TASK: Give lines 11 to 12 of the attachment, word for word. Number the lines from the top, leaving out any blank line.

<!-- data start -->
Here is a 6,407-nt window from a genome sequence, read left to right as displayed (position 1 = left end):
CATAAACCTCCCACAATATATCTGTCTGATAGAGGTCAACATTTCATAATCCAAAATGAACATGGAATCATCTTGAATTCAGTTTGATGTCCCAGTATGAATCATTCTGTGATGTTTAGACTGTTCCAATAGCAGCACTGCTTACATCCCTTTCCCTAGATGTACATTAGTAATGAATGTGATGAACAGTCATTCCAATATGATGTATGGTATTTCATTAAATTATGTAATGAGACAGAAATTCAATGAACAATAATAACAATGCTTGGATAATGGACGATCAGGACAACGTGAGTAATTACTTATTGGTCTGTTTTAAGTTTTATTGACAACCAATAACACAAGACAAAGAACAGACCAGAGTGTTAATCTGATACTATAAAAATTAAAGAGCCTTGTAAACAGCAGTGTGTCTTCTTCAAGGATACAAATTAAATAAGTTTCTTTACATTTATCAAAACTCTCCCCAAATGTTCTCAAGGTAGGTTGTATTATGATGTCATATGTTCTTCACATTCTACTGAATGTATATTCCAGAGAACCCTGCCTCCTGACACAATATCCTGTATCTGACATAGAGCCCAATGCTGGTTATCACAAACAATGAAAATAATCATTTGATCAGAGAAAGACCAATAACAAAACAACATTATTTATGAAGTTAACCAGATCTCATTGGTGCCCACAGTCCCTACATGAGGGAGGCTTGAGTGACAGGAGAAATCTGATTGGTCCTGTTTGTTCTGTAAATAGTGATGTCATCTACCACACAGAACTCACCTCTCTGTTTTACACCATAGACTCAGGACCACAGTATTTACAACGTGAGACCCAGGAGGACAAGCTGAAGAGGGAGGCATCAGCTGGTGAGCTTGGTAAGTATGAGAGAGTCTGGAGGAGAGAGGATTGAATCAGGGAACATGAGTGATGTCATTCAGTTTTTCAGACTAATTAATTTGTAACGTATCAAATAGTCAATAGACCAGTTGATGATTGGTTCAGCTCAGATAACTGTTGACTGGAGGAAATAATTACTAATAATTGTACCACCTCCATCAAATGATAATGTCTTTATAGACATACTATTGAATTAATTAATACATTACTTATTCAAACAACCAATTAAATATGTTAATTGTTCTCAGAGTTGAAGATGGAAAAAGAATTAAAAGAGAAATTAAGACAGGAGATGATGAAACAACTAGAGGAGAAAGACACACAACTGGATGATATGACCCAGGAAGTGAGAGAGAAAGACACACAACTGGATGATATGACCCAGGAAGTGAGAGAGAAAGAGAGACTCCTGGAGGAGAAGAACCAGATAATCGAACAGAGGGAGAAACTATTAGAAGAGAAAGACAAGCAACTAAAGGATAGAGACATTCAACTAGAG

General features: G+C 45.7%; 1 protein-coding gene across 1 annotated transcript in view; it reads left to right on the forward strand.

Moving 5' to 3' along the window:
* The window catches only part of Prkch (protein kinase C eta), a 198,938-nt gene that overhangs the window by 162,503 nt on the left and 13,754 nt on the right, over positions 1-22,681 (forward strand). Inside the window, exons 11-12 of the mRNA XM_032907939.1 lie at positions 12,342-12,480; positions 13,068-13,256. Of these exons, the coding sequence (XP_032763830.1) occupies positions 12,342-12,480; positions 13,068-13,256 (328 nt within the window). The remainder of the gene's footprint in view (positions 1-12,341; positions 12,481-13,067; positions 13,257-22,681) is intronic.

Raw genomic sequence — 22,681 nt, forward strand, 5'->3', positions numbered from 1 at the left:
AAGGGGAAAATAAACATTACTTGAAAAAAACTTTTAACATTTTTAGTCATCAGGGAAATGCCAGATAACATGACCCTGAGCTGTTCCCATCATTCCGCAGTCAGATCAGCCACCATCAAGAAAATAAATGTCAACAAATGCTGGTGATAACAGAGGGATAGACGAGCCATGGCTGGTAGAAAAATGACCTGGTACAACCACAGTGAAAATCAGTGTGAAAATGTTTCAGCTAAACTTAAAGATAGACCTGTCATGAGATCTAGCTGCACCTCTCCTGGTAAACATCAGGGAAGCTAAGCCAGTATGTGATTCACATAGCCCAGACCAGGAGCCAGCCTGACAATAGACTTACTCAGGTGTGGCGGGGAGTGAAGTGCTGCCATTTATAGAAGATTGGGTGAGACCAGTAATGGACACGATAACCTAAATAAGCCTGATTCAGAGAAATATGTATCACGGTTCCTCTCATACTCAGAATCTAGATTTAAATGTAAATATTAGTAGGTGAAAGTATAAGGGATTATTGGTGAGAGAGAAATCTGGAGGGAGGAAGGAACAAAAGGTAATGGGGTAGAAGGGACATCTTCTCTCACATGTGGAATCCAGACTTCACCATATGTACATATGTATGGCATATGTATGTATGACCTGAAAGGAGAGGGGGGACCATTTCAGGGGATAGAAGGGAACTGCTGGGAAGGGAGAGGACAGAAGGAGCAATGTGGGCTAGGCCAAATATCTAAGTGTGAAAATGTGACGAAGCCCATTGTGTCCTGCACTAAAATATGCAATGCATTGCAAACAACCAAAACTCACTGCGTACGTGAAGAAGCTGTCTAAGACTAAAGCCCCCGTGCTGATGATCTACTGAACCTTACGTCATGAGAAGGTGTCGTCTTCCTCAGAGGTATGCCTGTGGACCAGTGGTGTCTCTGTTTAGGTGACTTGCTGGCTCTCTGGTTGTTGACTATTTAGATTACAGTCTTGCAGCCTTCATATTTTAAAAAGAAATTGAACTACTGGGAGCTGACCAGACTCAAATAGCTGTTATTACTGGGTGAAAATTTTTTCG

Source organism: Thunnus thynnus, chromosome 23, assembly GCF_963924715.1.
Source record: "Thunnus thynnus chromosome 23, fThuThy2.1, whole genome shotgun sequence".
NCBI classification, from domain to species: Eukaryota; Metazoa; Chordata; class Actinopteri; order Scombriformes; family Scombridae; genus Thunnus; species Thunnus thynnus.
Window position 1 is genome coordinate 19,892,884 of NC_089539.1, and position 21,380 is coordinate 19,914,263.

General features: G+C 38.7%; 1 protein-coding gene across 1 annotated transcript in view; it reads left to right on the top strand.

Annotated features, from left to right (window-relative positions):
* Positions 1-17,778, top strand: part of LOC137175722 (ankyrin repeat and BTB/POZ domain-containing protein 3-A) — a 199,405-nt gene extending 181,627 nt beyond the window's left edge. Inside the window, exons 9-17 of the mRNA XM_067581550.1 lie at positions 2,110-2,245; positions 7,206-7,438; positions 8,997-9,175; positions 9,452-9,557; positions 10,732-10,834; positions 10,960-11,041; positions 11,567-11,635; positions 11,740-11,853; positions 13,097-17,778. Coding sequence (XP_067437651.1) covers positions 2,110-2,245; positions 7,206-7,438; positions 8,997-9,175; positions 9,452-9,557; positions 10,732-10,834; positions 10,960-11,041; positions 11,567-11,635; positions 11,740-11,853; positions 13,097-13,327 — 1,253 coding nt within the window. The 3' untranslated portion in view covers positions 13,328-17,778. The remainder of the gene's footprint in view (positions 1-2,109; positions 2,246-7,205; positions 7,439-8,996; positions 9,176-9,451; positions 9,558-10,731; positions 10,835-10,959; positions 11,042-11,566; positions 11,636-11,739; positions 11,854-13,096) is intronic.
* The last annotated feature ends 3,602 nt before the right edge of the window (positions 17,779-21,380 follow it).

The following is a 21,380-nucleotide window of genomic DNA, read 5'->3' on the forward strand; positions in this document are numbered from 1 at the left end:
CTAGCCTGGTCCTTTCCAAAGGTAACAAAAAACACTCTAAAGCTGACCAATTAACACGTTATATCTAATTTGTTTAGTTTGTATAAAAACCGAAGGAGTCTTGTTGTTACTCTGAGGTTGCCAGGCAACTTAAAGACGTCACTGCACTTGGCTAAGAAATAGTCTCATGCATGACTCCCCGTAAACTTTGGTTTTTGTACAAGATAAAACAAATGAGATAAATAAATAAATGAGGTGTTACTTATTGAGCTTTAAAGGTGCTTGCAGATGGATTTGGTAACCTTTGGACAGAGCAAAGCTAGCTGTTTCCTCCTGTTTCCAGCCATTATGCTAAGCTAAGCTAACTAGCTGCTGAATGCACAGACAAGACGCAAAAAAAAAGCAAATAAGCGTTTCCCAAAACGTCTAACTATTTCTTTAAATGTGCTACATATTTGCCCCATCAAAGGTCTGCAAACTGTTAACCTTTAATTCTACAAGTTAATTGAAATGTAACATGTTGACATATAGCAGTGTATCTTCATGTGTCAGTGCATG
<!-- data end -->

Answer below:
Window position 1 is genome coordinate 19,892,884 of NC_089539.1, and position 21,380 is coordinate 19,914,263.

General features: G+C 38.7%; 1 protein-coding gene across 1 annotated transcript in view; it reads left to right on the top strand.